LONDON — Alan Bennett’s “The History Boys” and a now-closed revival of Tennessee Williams’ “Suddenly Last Summer” dominated the 2005 London drama critics circle awards Tuesday, winning two awards each in the lunchtime ceremony at the Theater Royal, Drury Lane.
Drury Lane’s current tenant, the Mel Brooks tuner “The Producers,” was named best musical of 2004 against stiff competition from “Mary Poppins.” The award was accepted by the American musical’s English co-star, Lee Evans, who has to date played Leo Bloom opposite four different Max Bialystocks.
Winners for the most part echoed those at the Evening Standard Theater Awards in December. As was true then, the drama crix gave best play to septuagenarian Bennett’s hugely popular “The History Boys,” which is expected to reach Broadway around this time next year, and best actor to its portly leading man, Richard Griffiths.
“Summer”‘s mesmerizing co-star, Victoria Hamilton, was named best actress for her perf as the damaged Catherine Holly as she had been at the Evening Standard gala; that production’s designer, Christopher Oram, was cited for his imposing cylindrical set.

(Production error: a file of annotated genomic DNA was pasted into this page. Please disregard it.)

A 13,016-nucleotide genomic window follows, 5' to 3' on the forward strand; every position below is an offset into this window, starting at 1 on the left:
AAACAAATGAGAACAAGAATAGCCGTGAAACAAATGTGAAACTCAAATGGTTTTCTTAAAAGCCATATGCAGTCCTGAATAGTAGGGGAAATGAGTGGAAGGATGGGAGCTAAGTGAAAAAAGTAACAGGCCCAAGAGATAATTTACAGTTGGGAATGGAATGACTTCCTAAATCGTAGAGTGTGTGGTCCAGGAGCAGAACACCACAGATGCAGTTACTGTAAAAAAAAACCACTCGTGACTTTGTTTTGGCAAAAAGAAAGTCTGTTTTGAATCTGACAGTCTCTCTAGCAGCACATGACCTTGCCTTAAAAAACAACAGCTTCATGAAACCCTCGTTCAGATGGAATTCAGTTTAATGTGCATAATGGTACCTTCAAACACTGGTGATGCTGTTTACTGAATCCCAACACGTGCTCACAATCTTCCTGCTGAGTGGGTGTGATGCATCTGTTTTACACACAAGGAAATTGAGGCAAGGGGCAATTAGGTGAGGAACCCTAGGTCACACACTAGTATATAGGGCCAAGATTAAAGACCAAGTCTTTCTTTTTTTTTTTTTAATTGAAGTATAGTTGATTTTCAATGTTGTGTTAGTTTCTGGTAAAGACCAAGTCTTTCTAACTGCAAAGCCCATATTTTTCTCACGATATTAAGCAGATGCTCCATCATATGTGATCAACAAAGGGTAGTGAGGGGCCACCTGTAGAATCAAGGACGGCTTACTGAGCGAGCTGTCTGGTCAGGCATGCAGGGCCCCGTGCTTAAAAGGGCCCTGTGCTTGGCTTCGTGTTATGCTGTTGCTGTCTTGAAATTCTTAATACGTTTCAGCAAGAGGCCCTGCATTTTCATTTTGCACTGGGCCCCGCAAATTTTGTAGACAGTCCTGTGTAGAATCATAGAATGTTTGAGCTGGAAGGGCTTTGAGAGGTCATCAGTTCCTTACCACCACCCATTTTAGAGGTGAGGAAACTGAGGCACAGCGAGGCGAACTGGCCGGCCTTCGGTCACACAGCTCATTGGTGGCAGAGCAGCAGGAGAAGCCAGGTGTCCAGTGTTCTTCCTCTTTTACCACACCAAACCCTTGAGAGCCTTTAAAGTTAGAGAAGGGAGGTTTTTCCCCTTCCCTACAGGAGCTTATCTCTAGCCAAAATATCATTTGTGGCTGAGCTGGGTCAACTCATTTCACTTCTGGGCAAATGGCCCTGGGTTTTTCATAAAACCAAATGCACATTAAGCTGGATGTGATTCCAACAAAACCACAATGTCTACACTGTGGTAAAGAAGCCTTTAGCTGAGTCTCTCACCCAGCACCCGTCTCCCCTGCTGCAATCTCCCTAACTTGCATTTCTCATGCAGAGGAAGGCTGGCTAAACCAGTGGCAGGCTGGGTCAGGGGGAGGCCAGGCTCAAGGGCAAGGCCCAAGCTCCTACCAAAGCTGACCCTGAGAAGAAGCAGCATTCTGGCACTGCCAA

The year’s best Shakespearean perf was awarded to Paul Rhys, who was a notably sweaty Angelo in the National’s summer revival of “Measure For Measure,” while Eddie Redmayne was named most promising newcomer (other than a playwright) for his perf as Jonathan Pryce’s gay son in the London preem of Edward Albee’s “The Goat, or Who Is Sylvia?”
Rufus Norris was cited best director for scribe David Eldridge’s “Festen”; the English-language stage preem of the Dogme film is due on Broadway in the fall at a Shubert house.
Most promising playwrignt went to onetime actress Rebecca Lenkiewicz for another National Theater entry, “The Night Sea-son,” which has since closed.
Next up is the last in London legit’s annual parade of prizes: the Olivier Awards — London’s equivalent of the Tony — on Feb. 20, where Hamilton, Griffiths, and Norris are all among the nominees.